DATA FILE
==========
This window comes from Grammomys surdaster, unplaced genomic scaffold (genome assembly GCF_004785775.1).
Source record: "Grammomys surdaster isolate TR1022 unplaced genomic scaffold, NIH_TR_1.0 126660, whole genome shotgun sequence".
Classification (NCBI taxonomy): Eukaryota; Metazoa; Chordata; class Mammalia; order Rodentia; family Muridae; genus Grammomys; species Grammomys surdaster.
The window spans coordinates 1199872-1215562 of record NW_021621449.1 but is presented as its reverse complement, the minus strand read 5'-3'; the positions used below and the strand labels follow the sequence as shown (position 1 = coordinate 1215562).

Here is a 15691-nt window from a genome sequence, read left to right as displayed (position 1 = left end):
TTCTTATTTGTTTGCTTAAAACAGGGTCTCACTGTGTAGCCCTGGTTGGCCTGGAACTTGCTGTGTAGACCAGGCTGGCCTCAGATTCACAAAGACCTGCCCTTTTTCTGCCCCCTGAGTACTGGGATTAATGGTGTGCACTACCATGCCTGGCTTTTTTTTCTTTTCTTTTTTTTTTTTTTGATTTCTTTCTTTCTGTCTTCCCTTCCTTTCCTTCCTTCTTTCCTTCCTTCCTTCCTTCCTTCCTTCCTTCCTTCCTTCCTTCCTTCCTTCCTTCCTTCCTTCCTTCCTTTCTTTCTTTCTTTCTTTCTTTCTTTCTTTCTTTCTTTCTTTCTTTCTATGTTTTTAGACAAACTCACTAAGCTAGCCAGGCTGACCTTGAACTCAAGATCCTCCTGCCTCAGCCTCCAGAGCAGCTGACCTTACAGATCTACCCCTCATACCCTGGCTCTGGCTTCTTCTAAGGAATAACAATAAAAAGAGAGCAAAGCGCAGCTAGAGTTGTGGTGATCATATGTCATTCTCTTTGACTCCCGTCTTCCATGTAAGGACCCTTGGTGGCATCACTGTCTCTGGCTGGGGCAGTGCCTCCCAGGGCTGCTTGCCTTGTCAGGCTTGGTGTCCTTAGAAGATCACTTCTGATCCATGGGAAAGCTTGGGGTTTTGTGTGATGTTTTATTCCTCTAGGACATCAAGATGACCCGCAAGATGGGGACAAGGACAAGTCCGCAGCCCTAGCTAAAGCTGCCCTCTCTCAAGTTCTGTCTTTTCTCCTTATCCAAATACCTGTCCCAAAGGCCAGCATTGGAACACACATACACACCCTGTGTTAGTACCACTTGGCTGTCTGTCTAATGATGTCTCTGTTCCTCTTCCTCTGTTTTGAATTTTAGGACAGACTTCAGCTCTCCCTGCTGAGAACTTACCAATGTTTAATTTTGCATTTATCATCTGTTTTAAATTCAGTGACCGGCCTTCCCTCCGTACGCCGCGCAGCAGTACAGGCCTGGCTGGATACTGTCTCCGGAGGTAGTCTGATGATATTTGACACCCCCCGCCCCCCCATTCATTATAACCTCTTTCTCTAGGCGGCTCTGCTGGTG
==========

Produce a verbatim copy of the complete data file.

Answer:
This window comes from Grammomys surdaster, unplaced genomic scaffold (genome assembly GCF_004785775.1).
Source record: "Grammomys surdaster isolate TR1022 unplaced genomic scaffold, NIH_TR_1.0 126660, whole genome shotgun sequence".
Classification (NCBI taxonomy): Eukaryota; Metazoa; Chordata; class Mammalia; order Rodentia; family Muridae; genus Grammomys; species Grammomys surdaster.
The window spans coordinates 1199872-1215562 of record NW_021621449.1 but is presented as its reverse complement, the minus strand read 5'-3'; the positions used below and the strand labels follow the sequence as shown (position 1 = coordinate 1215562).

Here is a 15691-nt window from a genome sequence, read left to right as displayed (position 1 = left end):
TTCTTATTTGTTTGCTTAAAACAGGGTCTCACTGTGTAGCCCTGGTTGGCCTGGAACTTGCTGTGTAGACCAGGCTGGCCTCAGATTCACAAAGACCTGCCCTTTTTCTGCCCCCTGAGTACTGGGATTAATGGTGTGCACTACCATGCCTGGCTTTTTTTTCTTTTCTTTTTTTTTTTTTTGATTTCTTTCTTTCTGTCTTCCCTTCCTTTCCTTCCTTCTTTCCTTCCTTCCTTCCTTCCTTCCTTCCTTCCTTCCTTCCTTCCTTCCTTCCTTCCTTCCTTCCTTCCTTTCTTTCTTTCTTTCTTTCTTTCTTTCTTTCTTTCTTTCTTTCTTTCTATGTTTTTAGACAAACTCACTAAGCTAGCCAGGCTGACCTTGAACTCAAGATCCTCCTGCCTCAGCCTCCAGAGCAGCTGACCTTACAGATCTACCCCTCATACCCTGGCTCTGGCTTCTTCTAAGGAATAACAATAAAAAGAGAGCAAAGCGCAGCTAGAGTTGTGGTGATCATATGTCATTCTCTTTGACTCCCGTCTTCCATGTAAGGACCCTTGGTGGCATCACTGTCTCTGGCTGGGGCAGTGCCTCCCAGGGCTGCTTGCCTTGTCAGGCTTGGTGTCCTTAGAAGATCACTTCTGATCCATGGGAAAGCTTGGGGTTTTGTGTGATGTTTTATTCCTCTAGGACATCAAGATGACCCGCAAGATGGGGACAAGGACAAGTCCGCAGCCCTAGCTAAAGCTGCCCTCTCTCAAGTTCTGTCTTTTCTCCTTATCCAAATACCTGTCCCAAAGGCCAGCATTGGAACACACATACACACCCTGTGTTAGTACCACTTGGCTGTCTGTCTAATGATGTCTCTGTTCCTCTTCCTCTGTTTTGAATTTTAGGACAGACTTCAGCTCTCCCTGCTGAGAACTTACCAATGTTTAATTTTGCATTTATCATCTGTTTTAAATTCAGTGACCGGCCTTCCCTCCGTACGCCGCGCAGCAGTACAGGCCTGGCTGGATACTGTCTCCGGAGGTAGTCTGATGATATTTGACACCCCCCGCCCCCCCATTCATTATAACCTCTTTCTCTAGGCGGCTCTGCTGGTG